Supreme Court justices trolled for answers Wednesday as they skeptically considered the case of a Florida fisherman jailed for destruction of evidence because he ordered his crew to toss undersized fish overboard.
In a case with more implications than it appears, some conservative justices clearly couldn’t fathom why federal prosecutors charged John L. Yates with violating a law, for which he could have received 20 years in prison. The law was included in a larger crackdown on financial crimes.
“You are really asking the court to swallow something that is pretty hard to swallow,” Justice Samuel Alito told the Obama administration’s lawyer.
Chief Justice John Roberts Jr. added sardonically that the administration was describing the 62-year-old Yates, who now runs an antique furniture business on Florida’s Anna Maria Island, as “some kind of mob boss.” Yates served 30 days in jail.
“He could have gotten 20 years,” declared Justice Antonin Scalia. “What kind of sensible prosecution is that?”
But while the potentially harsh penalty incited judicial alarm in a way that might help Yates’ cause, the underlying case poses even more complicated questions for the justices trying to figure out the reach of a federal statute.
Yates was convicted and sentenced to jail and three years of supervised release following an August 2007 investigation into his fishing activities in the Gulf of Mexico. A Florida Fish and Wildlife Conservation Commission officer had boarded Yates’ boat, the “Miss Katie,” and allegedly counted 72 red grouper less than 20 inches in length, the minimum size limit for red grouper.
The investigator issued Yates a citation and instructed him not to disturb the undersized fish. Instead, Yates allegedly instructed his crew to throw the undersized fish overboard and replace them with larger fish. A crew member testified against Yates, while Yates denied the charge.
After the boat returned to shore, inspectors came to conclude the fish left on board had been swapped.
The subsequent four-day trial in 2011 became entangled in various technical questions – including whether fish shrink when placed on ice and the difference between measuring grouper with an open mouth vs. a closed mouth – that the Supreme Court did not touch Wednesday.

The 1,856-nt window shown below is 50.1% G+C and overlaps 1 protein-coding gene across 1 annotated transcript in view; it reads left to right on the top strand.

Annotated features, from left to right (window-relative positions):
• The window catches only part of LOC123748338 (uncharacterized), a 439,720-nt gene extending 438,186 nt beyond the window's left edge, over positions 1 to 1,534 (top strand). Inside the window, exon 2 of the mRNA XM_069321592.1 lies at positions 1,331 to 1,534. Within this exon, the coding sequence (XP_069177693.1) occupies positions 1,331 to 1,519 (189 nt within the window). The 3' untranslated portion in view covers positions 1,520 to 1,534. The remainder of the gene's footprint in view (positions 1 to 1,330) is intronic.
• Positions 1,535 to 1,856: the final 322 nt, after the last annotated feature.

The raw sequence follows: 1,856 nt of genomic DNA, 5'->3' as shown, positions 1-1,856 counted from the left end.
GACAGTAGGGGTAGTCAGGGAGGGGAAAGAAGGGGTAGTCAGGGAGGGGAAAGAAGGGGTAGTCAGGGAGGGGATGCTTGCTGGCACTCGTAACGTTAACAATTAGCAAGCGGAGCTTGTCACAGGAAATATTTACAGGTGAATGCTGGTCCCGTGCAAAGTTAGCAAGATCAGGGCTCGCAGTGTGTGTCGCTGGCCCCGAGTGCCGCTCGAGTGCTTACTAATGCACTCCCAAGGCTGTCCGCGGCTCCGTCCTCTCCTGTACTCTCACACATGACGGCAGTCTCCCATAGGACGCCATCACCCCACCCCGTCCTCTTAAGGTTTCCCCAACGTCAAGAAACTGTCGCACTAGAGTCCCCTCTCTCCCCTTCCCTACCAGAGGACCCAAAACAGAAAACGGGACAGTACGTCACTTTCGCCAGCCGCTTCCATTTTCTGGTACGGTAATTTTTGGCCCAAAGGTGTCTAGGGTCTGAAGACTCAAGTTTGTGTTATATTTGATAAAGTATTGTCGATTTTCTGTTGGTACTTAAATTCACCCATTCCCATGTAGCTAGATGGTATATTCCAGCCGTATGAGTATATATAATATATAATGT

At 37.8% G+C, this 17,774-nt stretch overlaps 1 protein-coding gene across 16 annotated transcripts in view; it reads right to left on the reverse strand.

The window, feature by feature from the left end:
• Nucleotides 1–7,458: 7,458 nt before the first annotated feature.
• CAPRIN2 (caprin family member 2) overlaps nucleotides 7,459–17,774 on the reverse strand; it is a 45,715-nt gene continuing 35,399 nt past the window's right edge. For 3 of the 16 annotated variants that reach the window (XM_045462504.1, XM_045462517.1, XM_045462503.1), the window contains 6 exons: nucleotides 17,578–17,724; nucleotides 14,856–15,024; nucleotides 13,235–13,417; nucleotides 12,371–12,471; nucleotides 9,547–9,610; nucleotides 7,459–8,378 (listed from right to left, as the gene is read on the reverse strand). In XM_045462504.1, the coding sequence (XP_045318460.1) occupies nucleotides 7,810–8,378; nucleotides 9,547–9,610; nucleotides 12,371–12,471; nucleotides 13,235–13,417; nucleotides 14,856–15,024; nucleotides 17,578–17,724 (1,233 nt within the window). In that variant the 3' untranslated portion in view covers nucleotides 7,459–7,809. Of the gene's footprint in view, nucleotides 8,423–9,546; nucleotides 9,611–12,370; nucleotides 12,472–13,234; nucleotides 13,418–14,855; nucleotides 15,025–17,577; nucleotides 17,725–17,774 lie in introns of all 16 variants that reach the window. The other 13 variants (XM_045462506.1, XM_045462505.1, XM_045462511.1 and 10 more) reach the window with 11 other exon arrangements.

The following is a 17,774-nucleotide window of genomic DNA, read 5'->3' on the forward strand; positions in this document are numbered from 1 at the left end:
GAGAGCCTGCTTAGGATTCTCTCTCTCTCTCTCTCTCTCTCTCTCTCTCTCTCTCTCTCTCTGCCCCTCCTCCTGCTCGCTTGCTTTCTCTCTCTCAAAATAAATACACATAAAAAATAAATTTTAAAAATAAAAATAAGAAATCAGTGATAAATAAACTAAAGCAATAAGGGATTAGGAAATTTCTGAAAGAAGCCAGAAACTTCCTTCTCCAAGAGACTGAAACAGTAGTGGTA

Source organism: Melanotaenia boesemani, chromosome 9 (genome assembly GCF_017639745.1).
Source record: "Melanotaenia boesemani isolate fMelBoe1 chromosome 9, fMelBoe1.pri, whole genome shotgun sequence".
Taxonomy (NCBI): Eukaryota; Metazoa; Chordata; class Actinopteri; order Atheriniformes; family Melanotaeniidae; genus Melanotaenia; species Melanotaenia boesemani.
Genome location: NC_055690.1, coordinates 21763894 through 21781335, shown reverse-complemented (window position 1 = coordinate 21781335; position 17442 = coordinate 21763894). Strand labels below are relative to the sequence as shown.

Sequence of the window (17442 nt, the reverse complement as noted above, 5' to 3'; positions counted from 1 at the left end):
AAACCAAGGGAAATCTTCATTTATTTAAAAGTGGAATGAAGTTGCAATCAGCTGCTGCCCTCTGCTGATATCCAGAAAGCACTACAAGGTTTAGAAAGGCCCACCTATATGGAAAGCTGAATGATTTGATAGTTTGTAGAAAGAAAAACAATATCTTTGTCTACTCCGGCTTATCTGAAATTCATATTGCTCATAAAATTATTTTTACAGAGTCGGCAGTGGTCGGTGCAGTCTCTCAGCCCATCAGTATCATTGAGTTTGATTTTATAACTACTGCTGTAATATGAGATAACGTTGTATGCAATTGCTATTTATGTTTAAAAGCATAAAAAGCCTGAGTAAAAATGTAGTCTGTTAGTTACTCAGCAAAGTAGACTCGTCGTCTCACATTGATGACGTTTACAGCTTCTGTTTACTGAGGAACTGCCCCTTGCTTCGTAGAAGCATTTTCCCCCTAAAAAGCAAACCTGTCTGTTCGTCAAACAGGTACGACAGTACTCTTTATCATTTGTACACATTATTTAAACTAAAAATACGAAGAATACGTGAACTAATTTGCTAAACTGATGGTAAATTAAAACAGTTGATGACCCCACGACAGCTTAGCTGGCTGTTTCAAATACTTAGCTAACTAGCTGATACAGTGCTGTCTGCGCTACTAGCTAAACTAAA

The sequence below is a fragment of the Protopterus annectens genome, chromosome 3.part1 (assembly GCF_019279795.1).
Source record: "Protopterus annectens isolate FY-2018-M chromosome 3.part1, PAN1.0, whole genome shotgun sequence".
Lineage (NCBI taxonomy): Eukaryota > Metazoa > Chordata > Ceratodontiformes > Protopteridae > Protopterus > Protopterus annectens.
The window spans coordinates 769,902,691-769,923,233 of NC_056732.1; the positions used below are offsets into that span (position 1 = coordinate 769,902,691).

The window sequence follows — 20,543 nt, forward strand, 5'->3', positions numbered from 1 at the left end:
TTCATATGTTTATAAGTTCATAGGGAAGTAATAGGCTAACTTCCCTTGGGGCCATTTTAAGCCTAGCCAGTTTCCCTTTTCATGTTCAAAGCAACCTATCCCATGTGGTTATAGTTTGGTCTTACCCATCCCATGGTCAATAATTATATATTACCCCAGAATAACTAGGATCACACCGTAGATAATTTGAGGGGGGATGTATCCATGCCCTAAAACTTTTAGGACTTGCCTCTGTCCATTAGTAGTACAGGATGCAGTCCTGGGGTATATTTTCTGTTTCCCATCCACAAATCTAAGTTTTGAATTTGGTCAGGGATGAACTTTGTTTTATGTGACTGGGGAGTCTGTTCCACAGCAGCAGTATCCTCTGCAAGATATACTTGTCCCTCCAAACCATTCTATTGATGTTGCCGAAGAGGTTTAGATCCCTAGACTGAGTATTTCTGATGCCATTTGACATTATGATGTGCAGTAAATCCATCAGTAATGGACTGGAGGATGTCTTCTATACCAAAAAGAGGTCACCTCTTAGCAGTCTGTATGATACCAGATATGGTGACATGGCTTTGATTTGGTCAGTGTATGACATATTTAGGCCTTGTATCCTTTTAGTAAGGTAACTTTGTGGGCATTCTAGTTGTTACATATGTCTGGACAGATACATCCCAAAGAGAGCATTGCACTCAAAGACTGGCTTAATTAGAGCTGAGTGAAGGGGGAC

Instead, the key question involved the use of a federal law against Yates that prohibits the destruction of a “record, document or tangible object with the intent to impede, obstruct or influence” a government investigation.
That statute was written by Congress in 2002, with Wall Street and financial crooks in mind. Lawmakers, in the wake of investigations into Enron and other corporations, wrote what was widely seen as an anti-document shredding provision into the larger Sarbanes-Oxley financial overhaul bill.
The lawmakers did not define what they meant by “tangible object.”
“Tangible object doesn’t mean everything,” Yates’ attorney, Tampa-based Assistant Federal Defender John L. Badalamenti, told the court, adding that the law was “confined to records, documents and devices designed to preserve information, the very matters involved in the Enron debacle.”
Justices asked barbed questions of both Badalamenti and Assistant to the Solicitor General Roman Martinez, searching for the law’s potential limits through hypothetical examples. Justices asked whether a typewriter used to write an incriminating statement would be covered by the statute, or an iPhone, or a filing cabinet, or a photograph.
“This statute,” Justice Stephen Breyer said, “at first blush seems far broader than any witness-tampering statute, any obstruction of justice statute, any not-lying-to-an-FBI-agent statute that I’ve ever seen.”
Adding to the skepticism, powerful business interests, including the U.S. Chamber of Commerce, filed friend-of-the-court briefs on Yates’ behalf, as did the former Ohio congressman, Michael Oxley, who helped write the law in question.
“The argument that you make has considerable force about over-criminalizing,” Justice Anthony Kennedy told Badalamenti, while cautioning that there might be “more problems” with Badalamenti’s effort to limit the reach of the law.
Potentially foreshadowing a eventual decision in the Yates case, the court last June overturned the conviction of a Pennsylvania woman charged with violating the sweeping Chemical Weapons Convention Implementation Act for non-fatal use of chemicals in what amounted to a marital dispute.
Yates did not attend the argument, though his wife and daughter did.
Justice Clarence Thomas, as is his custom, was the only one of the nine justices not to speak or ask questions during the hour-long oral argument. A decision is expected by the end of June.